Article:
So, I’ll get down off my high-horse a bit (does me good to get knocked down a notch or two every once in a while) and say that yeah, it was probably reasonable for her to be surprised at the severity of the reaction (thus negating my self-stated main point, oh well. *grin*).

    I still stand by my assertion that it should not be a surprise that a company takes some kind of action, and the option of dismissal is always there (severe though it may be). I also still see very little room for recourse in these cases. France/Britain (not sure which applies here given her citizenship and who she was working for) may have different laws, but I know that in my state, my employer doesn’t even have to technically have a reason to terminate my employment, and without some clear evidence of discrimination, there’s little I would be able to do. When it comes down to it, even she knew she would get in trouble if the connection was ever made. She said as much in one of her entries.

    So, I claim the right to restate my original point at will. It’s my web site, after all. 🙂 Why do people continue to be surprised when the secret gets out, and why do so many people (sometimes including the blogger) believe that these bloggers bear no responsibility for the consequences of their posts?

  4. Geof:
    You bring up another good point: I didn’t address the situation of an employer firing someone over a blog that mentions nothing about the employer or the job whatsoever.

    Let’s take the extreme. Let’s say my personal web log mentions absolutely nothing about my work or employer yet details a life away from work filled with actions, beliefs, and opinions that many people would find abhorrent? What then? What if I’m the model employee but my employer is worried that their clients will learn about my personal life and not want to deal with me?

    It ought not matter, but I think we all know better. The moral we come back to: the web is a public medium. Even Geof’s much less extreme version is very telling. If any of us let it ALL hang out, what might we expect?

  5. I think overall, this is classic example of the downside of freedom of speech… Whilst one has the right and freedom to express what is on his/her mind on a public medium, there is still that possibility of where some readers will be offended by the content… How the offended parties will react we may not know until they react…

    There is a very fine line between frivolous ranting and serious verbal shit slinging, but the biggest problem is that everyone has their limit and not everyone’s are the same…

    In the case of those who were sacked for ranting about their jobs, it’s the same deal but different variables in the equation…

  6. tiny bit more upset about some of the other items

    I missed those…are you pulling from a different source? Or was there a page 2 I missed? *checks* No, I don’t see it…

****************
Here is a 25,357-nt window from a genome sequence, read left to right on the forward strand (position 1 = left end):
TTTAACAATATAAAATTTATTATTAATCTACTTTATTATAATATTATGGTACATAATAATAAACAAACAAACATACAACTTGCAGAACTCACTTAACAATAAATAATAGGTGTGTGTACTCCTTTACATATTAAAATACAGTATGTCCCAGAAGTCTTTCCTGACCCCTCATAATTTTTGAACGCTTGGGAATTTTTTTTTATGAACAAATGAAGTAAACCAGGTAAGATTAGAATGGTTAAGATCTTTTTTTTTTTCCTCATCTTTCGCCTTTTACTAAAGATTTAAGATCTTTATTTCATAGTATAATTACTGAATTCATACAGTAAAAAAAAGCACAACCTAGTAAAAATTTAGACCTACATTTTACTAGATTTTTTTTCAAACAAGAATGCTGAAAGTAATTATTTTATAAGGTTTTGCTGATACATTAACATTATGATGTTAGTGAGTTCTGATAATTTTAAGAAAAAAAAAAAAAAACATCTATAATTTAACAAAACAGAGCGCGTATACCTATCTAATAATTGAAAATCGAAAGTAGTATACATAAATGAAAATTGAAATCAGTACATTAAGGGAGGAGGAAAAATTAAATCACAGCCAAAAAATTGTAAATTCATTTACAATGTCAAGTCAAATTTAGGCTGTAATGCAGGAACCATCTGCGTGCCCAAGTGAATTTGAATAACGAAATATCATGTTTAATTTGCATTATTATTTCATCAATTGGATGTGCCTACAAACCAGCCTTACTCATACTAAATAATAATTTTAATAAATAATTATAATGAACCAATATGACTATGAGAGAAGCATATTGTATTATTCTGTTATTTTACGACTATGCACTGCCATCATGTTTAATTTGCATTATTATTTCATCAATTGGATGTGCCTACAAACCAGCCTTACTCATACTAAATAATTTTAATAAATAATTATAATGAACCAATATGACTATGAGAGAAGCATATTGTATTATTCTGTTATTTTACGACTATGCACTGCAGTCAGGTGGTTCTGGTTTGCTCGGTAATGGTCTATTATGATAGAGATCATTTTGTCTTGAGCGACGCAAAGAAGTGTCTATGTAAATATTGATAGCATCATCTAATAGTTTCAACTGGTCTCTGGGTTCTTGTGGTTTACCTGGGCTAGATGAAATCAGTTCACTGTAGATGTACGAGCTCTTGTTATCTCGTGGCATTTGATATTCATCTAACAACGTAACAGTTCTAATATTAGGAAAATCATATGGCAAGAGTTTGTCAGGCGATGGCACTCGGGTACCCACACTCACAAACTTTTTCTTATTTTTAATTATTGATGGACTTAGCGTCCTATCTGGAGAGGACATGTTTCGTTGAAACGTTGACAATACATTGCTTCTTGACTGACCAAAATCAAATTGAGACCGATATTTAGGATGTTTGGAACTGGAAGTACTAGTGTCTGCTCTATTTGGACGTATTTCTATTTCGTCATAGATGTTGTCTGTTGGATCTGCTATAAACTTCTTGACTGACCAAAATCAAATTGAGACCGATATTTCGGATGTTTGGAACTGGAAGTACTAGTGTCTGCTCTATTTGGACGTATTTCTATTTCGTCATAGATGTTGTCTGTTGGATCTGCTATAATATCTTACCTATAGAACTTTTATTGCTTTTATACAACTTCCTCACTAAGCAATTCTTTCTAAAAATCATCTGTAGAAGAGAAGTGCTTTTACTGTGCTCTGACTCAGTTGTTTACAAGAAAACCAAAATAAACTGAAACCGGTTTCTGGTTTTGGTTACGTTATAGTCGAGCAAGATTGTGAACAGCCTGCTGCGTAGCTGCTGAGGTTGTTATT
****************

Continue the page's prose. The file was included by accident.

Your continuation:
What if I’m the model employee but my employer is worried that their clients will learn about my personal life and not want to deal with me?

    Oh, well, that’s a very clear cut case of discrimination, and could be easily fought, if it could be proven. The tricky thing about discrimination cases is proving the ostensible reason to be false.

    It’s not that I think she shouldn’t be surprised at her “secret” getting out–what secret? you’re absolutely right, it’s a public forum. It’s that, by the same token, I can’t imagine why the company should be surprised. Life is a public forum. People bitch about their jobs. People also blog. Ergo…whether she does it on company time or not (and yes, that’s a whole different story when it comes to grounds for discipline), she’s going to do it–out loud, or in print. Did they really think otherwise?

  7. whilst it is true that life is, figuratively speaking, a blog of its own, people can say or bitch whatever they want, but one must consider the fact that words on a public medium do have a cause/effect sort of thing…

  8. are you pulling from a different source?

    Yeah. The article picked some pretty lame examples. Mine came from the actual entries in her web log.

    Oh, well, that’s a very clear cut case of discrimination, and could be easily fought

    Really? Hmm… maybe the example has to go a step further and say that the employer actually lost business, and the client in question (the employee’s sales account customer) specifically mentioned said employee’s public writings as the reason. I don’t think the employer has to come up with an “ostensible” reason. Can a company be forced to keep someone on if they can show evidence of lost business? I realize I’m moving the target here and playing the part of the devil’s childhood best friend, but I’m enjoying playing with this discussion. I’m probably also drifting into territory ripe for being decided by the courts on a case-by-case basis.